Charles Kingsley, Alton Locke, Tailor and Poet: Ch. 30

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Chapter XXX: Prison Thoughts

I was alone in my cell.

Three years' imprisonment! Thirty-six months!—one thousand and ninety-five days—and twenty-four whole hours in each of them! Well—I should sleep half the time: one-third at least. Perhaps I should not be able to sleep! To lie awake, and think—there! the thought was horrible—it was all horrible. To have three whole years cut out of my life, instead of having before me, as I had always as yet had, a mysterious Eldorado of new schemes and hopes, possible developments, possible triumphs, possible bliss—to have nothing, nothing before me but blank and stagnation, dead loss and waste: and then to go out again, and start once more where I had left off yesterday!

It should not be! I would not lose these years! I would show myself a man; they should feel my strength just when they fancied they had crushed me utterly! They might bury me, but I should rise again!—I should rise again more glorious, perhaps to be henceforth immortal, and live upon the lips of men. I would educate myself; I would read—what would I not read? These three years should be a time of sacred retirement and contemplation, as of Thebaid Anchorite, or Mahomet in his Arabian cave. I would write pamphlets that should thunder through the land, and make tyrants tremble on their thrones! All England—at least all crushed and suffering hearts—should break forth at my fiery words into one roar of indignant sympathy. No—I would write a poem; I would concentrate all my experience, my aspirations, all the hopes, and wrongs, and sorrows of the poor, into one garland of thorns—one immortal epic of suffering. What should I call it? And I set to work deliberately—such a thing is man—to think of a title.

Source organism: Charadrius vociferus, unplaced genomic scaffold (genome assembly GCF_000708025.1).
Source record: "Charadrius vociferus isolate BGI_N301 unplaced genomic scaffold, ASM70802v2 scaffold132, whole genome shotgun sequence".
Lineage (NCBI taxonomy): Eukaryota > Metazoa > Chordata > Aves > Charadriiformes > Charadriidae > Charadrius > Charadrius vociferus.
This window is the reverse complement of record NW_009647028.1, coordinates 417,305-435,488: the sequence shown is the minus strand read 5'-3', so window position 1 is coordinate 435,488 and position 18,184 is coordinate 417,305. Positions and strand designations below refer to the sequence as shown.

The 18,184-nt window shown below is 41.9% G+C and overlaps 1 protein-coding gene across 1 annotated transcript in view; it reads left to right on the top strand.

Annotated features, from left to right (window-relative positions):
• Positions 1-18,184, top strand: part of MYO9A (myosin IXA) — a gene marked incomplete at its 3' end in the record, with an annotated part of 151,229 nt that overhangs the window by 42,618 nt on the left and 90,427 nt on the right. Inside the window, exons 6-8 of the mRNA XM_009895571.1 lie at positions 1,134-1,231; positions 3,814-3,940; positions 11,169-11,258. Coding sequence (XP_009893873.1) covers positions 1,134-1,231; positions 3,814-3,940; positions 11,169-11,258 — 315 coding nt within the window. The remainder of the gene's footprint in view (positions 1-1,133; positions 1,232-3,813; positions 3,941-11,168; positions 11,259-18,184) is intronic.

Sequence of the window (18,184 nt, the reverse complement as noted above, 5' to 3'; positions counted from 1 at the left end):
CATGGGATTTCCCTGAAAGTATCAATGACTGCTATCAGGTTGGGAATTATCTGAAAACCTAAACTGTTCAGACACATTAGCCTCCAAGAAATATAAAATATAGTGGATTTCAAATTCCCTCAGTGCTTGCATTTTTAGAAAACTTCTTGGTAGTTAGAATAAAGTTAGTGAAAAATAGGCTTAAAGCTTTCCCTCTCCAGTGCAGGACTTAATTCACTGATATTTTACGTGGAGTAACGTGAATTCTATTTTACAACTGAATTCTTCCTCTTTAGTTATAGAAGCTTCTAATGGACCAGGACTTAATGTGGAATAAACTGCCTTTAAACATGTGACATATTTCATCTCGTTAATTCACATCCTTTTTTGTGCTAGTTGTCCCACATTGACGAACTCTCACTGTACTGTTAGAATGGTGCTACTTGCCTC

I looked up, and my eye caught the close bars of the little window; and then came over me, for the first time, the full meaning of that word—Prison; that word which the rich use so lightly, knowing well that there is no chance, in these days, of there ever finding themselves in one; for the higher classes never break the laws—seeing that they have made them to fit themselves. Ay, I was in prison. I could not go out or come in at will. I was watched, commanded at every turn. I was a brute animal, a puppet, a doll, that children put away in a cupboard, and there it lies. And yet my whole soul was as wide, fierce, roving, struggling as ever. Horrible contradiction! The dreadful sense of helplessness, the crushing weight of necessity, seemed to choke me. The smooth white walls, the smooth white ceiling, seemed squeezing in closer and closer on me, and yet dilating into vast inane infinities, just as the merest knot of mould will transform itself, as one watches it, and nothing else, into enormous cliffs, long slopes of moor, and spurs of mountain-range. Oh, those smooth white walls and ceilings! If there had but been a print—a stain of dirt—a cobweb, to fleck their unbroken ghastliness! They stared at me, like grim, impassive, featureless formless fiends; all the more dreadful for their sleek, hypocritic cleanliness—purity as of a saint-inquisitor watching with spotless conscience the victim on the rack. They choked me—I gasped for breath, stretched out my arms, rolled shrieking on the floor—the narrow chequered glimpse of free blue sky, seen through the window, seemed to fade dimmer and dimmer, farther and farther off. I sprang up, as if to follow it—rushed to the bars, shook and wrenched at them with my thin, puny arms—and stood spell-bound, as I caught sight of the cathedral towers, standing out in grand repose against the horizontal fiery bars of sunset, like great angels at the gates of Paradise, watching in stately sorrow all the wailing and the wrong below. And beneath, beneath—the well-known roofs—Lillian's home, and all its proud and happy memories! It was but a corner of a gable, a scrap of garden, that I could see beyond intervening roofs and trees—but could I mistake them? There was the very cedar-tree; I knew its dark pyramid but too well! There I had walked by her; there, just behind that envious group of chestnuts, she was now. The light was fading; it must be six o'clock; she must be in her room now, dressing herself for dinner, looking so beautiful! And as I gazed, and gazed, all the intervening objects became transparent and vanished before the intensity of my imagination. Were my poems in her room still? Perhaps she had thrown them away—the condemned rioter's poems! Was she thinking of me? Yes—with horror and contempt. Well, at least she was thinking of me. And she would understand me at last—she must. Some day she would know all I had borne for love of her—the depth, the might, the purity of my adoration. She would see the world honouring me, in the day of my triumph, when I was appreciated at last; when I stood before the eyes of admiring men, a people's singer, a king of human spirits, great with the rank which genius gives, then she would find out what a man had loved her: then she would know the honour, the privilege of a poet's worship.